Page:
• Kyle V. Hiller

Review | ‘Here for It, or, How to Save Your Soul in America’ by R. Eric Thomas

Updated: May 9

Originally published in Broad Street Review.

Have you ever traced the history of how you got where you are? Did a minute decision that you almost missed making propel you in a direction you couldn’t have predicted? R. Eric Thomas’s new book of essays, Here for It, or, How to Save Your Soul in America, chronicles the chaotic serendipity of not only his success but the uncertain personal growth and uncomfortable discoveries around the identity of a writer anointed in the information age.

‘Here for It’ explores the pain and joy that sources R. Eric Thomas’s sense of humor. (Image courtesy of Ballantine Books)


A person of the Internet

Eric got his start like any other writer: hustling for bylines while balancing other jobs, vying for lasting friendships, and finding himself in odd romances. He’s been published by Philadelphia Magazine and the Inquirer—he’s no stranger to Philly. Now, he has his own column in Elle, “Eric Reads the News.” His takes on politics and pop culture are the kind of funny that will actually make you LOL. That signature voice is present in Here for It, but in a much more chill, meditative tone.


It’s funny. But that’s not all it is.


A thirst rant about an image of President Obama and “his hot friends” went viral, garnering tens of thousands of comments, likes, and shares. A few days after the post, the site director of Elle messaged him, and the rest, is, well, browser history.

Eric’s been since crowned a “person of the Internet,” but he judiciously rewinds how he got there.


It’s about the journey

In the book, Eric is wide-open about his journey. He reveals his struggles through his sexual awakening as a gay man in gradual pieces, including a heartbreaking story involving a library, Madonna, and a girl in school he calls Elektra. He illustrates his complicated feelings about the first time a friend in elementary school called him the N-word (with the hard R, no less). And then, there was Columbia University.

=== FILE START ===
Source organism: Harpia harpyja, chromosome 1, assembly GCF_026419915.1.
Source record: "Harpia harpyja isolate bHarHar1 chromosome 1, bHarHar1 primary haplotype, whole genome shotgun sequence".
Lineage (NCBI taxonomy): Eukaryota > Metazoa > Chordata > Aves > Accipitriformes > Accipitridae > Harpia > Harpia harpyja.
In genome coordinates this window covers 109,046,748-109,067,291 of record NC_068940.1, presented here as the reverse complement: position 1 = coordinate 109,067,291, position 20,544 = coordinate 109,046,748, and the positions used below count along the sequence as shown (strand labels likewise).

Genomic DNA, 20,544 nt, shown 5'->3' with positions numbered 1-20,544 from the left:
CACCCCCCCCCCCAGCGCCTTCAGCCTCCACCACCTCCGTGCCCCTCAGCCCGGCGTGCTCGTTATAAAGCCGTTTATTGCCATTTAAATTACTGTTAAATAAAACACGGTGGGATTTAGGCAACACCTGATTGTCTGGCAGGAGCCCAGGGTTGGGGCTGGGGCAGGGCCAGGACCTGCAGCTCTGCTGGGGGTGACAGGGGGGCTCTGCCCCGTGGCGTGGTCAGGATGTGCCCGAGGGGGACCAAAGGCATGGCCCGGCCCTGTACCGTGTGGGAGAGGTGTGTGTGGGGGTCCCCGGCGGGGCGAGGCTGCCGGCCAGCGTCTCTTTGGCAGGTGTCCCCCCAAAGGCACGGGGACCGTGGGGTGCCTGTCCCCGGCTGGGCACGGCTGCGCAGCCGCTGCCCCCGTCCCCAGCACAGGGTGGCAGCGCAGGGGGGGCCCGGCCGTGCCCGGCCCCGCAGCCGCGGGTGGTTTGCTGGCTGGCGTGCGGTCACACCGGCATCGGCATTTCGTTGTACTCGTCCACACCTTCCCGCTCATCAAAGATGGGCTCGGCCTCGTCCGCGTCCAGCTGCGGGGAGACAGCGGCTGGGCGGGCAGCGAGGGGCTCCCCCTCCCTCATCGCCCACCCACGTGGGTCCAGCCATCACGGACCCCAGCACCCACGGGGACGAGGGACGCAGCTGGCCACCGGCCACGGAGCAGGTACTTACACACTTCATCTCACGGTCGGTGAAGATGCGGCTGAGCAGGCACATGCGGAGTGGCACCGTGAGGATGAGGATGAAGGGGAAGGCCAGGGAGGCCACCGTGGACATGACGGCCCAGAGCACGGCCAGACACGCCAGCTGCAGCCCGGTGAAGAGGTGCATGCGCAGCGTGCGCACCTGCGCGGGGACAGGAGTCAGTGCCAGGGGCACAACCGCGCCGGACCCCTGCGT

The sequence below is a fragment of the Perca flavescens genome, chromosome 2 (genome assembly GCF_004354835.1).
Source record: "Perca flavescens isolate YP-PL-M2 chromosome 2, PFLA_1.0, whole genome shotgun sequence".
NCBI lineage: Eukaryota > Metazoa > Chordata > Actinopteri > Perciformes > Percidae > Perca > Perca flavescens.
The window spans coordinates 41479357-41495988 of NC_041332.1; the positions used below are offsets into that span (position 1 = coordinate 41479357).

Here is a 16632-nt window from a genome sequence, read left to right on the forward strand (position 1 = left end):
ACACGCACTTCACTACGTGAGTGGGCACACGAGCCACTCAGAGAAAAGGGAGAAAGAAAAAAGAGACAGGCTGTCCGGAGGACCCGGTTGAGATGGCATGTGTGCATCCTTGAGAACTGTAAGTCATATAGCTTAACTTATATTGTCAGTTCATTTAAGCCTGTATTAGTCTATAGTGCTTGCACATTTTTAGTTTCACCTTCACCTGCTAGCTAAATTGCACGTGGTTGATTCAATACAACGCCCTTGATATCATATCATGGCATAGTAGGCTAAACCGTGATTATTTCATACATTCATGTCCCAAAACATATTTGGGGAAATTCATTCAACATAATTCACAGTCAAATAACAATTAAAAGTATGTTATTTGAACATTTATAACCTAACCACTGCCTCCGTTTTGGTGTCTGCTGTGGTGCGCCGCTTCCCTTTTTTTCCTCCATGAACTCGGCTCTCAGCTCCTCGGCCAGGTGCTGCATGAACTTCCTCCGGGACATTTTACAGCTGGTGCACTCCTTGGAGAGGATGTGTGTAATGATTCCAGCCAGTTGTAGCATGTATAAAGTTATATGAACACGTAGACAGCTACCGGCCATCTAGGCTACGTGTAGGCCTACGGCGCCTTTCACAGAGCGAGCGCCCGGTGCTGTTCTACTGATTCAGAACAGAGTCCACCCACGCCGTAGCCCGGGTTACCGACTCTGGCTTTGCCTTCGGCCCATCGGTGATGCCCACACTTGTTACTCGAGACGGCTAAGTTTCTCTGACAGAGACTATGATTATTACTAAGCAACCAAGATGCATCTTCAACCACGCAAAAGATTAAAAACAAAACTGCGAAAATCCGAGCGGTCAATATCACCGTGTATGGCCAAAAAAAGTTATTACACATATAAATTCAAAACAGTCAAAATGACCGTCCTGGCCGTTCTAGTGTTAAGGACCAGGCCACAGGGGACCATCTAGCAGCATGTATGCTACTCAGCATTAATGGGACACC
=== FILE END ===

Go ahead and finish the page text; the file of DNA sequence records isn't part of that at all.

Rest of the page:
He admits his inhibiting reservations about Ivy-League parties and how he wasn’t sure how to locate his Blackness. He assumed there were many kinds of Blackness, but no matter where he was, to others, there was only one kind.


It didn’t stop there. In fact, it hasn’t stopped.


Dark, twisted duality

Eric, like many Black writers and writers of color operating in largely white settings and outlets, faces battles with his own sense of duality. He compares it to the Kanye West song (metaphorically enough) “Lost In The World” on the My Beautiful Dark Twisted Fantasy album. Eric claims that he lost himself in the place where “isolation and company, mistakes and self-actualization, intersect like voices layered over each other.” It’s a song about “sequestering oneself,” and how Kanye’s freedom was to exist in his own duality of extreme lows and unimaginable highs, and to revel in them.


Here for It is an exploration of that reveling. Eric has long sought balance in a swinging pendulum that can’t be caught and refuses to settle into the middle. His evolution is unlike anything else, as is anyone who is a “person of the Internet,” including you and me. Nonetheless, he’s here for it, just like we are, and that’s what makes this book of essays absorbing, calamitous, hilarious, and stirring all at once.

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“There’s always sadness in our lives. It’s that sad feeling that keeps us going.”

— Tsukino Usagi

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